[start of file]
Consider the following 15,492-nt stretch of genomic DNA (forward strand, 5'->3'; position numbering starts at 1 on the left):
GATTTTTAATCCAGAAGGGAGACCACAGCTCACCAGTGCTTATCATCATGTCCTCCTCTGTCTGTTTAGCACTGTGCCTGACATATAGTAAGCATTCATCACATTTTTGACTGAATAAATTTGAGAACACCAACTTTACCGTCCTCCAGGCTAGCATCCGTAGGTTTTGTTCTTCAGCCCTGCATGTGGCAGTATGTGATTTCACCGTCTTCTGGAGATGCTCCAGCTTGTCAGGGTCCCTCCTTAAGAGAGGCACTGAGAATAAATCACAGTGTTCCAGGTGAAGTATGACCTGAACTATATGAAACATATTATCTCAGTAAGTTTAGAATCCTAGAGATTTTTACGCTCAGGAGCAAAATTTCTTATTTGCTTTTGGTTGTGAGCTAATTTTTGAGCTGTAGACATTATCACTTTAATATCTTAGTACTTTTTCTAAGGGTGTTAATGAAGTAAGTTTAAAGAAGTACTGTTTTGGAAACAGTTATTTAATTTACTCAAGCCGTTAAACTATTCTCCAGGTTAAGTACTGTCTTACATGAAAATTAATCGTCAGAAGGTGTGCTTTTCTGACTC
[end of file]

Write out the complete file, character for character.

Consider the following 15,492-nt stretch of genomic DNA (forward strand, 5'->3'; position numbering starts at 1 on the left):
GATTTTTAATCCAGAAGGGAGACCACAGCTCACCAGTGCTTATCATCATGTCCTCCTCTGTCTGTTTAGCACTGTGCCTGACATATAGTAAGCATTCATCACATTTTTGACTGAATAAATTTGAGAACACCAACTTTACCGTCCTCCAGGCTAGCATCCGTAGGTTTTGTTCTTCAGCCCTGCATGTGGCAGTATGTGATTTCACCGTCTTCTGGAGATGCTCCAGCTTGTCAGGGTCCCTCCTTAAGAGAGGCACTGAGAATAAATCACAGTGTTCCAGGTGAAGTATGACCTGAACTATATGAAACATATTATCTCAGTAAGTTTAGAATCCTAGAGATTTTTACGCTCAGGAGCAAAATTTCTTATTTGCTTTTGGTTGTGAGCTAATTTTTGAGCTGTAGACATTATCACTTTAATATCTTAGTACTTTTTCTAAGGGTGTTAATGAAGTAAGTTTAAAGAAGTACTGTTTTGGAAACAGTTATTTAATTTACTCAAGCCGTTAAACTATTCTCCAGGTTAAGTACTGTCTTACATGAAAATTAATCGTCAGAAGGTGTGCTTTTCTGACTC